On the currency front, the governor’s comments suggest that continued dollar strength is by no means a certainty. In respect to the rand, he noted “In the near term, the rand is expected to remain volatile, with movements dominated by the changing assessment of [global trends]. [An] expected moderate widening of the current account deficit, a result of deteriorating terms of trade, could also weigh on the rand.”

Point six in the factor list above may have surprised some readers, considering that the latest figures showed a decrease in unemployment from 27.7% to 26.7% between the third and fourth quarter of 2017, this after reaching a 14-year high. It must be noted however, that the percentage drop was in part due to an increase in discouraged workers, choosing to cease their job seeking efforts, highlighting the difficulty of finding work in South Africa. While the growth forecast has improved somewhat, especially in 2019, it still remains far too low to make a serious dent in the unemployment number.  

Certainty around electricity tariff changes should come in June, as NERSA are scheduled to respond to Eskom’s worrying 30% increase proposal. The SARB have factored in an 8% increase from mid-2019.

Finally, the model used by the SARB to project a glide path for rates is now reflecting an increase of 25 basis points in the last quarter of the year (perhaps at the November meeting). A further increase is projected for the middle of 2019 and two more hikes during 2020.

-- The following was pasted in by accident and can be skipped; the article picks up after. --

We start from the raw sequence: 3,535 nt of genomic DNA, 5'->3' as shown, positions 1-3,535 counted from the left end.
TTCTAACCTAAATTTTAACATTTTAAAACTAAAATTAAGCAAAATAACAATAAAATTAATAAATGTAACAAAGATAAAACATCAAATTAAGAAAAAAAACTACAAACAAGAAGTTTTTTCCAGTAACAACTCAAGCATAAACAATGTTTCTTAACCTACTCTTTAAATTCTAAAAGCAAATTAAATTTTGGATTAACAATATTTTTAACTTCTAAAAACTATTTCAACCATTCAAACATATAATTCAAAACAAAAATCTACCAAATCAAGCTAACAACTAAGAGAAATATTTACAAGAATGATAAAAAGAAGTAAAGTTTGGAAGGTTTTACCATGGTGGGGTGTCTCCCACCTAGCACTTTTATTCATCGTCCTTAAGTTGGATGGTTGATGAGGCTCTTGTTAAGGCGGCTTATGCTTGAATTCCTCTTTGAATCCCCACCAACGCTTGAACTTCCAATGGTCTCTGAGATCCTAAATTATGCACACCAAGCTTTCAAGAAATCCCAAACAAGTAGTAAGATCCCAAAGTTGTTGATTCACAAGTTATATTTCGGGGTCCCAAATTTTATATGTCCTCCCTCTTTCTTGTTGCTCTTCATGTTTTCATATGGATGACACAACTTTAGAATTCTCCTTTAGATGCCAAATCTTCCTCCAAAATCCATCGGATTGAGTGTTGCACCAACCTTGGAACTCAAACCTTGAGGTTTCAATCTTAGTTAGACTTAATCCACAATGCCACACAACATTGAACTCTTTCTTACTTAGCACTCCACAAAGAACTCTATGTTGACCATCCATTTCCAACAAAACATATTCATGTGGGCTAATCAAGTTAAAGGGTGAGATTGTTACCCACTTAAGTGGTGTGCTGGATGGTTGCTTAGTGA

Remaining Monetary Policy Committee Meetings for 2018:

17-19 July 2018

18-20 September 2018

20-22 November 2018






Reading through the MPC statement and considering the variables at play and the projections of the model, this latest vote to keep rates on hold was most certainly not a case of “no change, no news”.





Mark Mayer 
Investment Specialist at Discovery Invest

Mark graduated with a Business Science Degree from the University of Cape Town in 2007. He then joined Sharenet, during which time he also completed his B.Com Honours through UNISA. Mark has helped to build, launch and manage derivative and share trading brokerage businesses. He is also a JSE Registered Securities Trader, and has worked on the trading desk at Sharenet. After seven-and-a-half years at Sharenet Mark then moved to Reitway Global (a specialist Global Listed Property Fund Manager) where his passion for property was further kindled. Mark currently works for Discovery Invest as an Investment Specialist on their Investec Managed fund offering. He has over ten years of experience in the equity and asset management sector and can be reached at: markm@discovery.co.za

The views and opinions (where expressed) in this article are those of the author and do not necessarily reflect the official policy or position of Discovery Invest.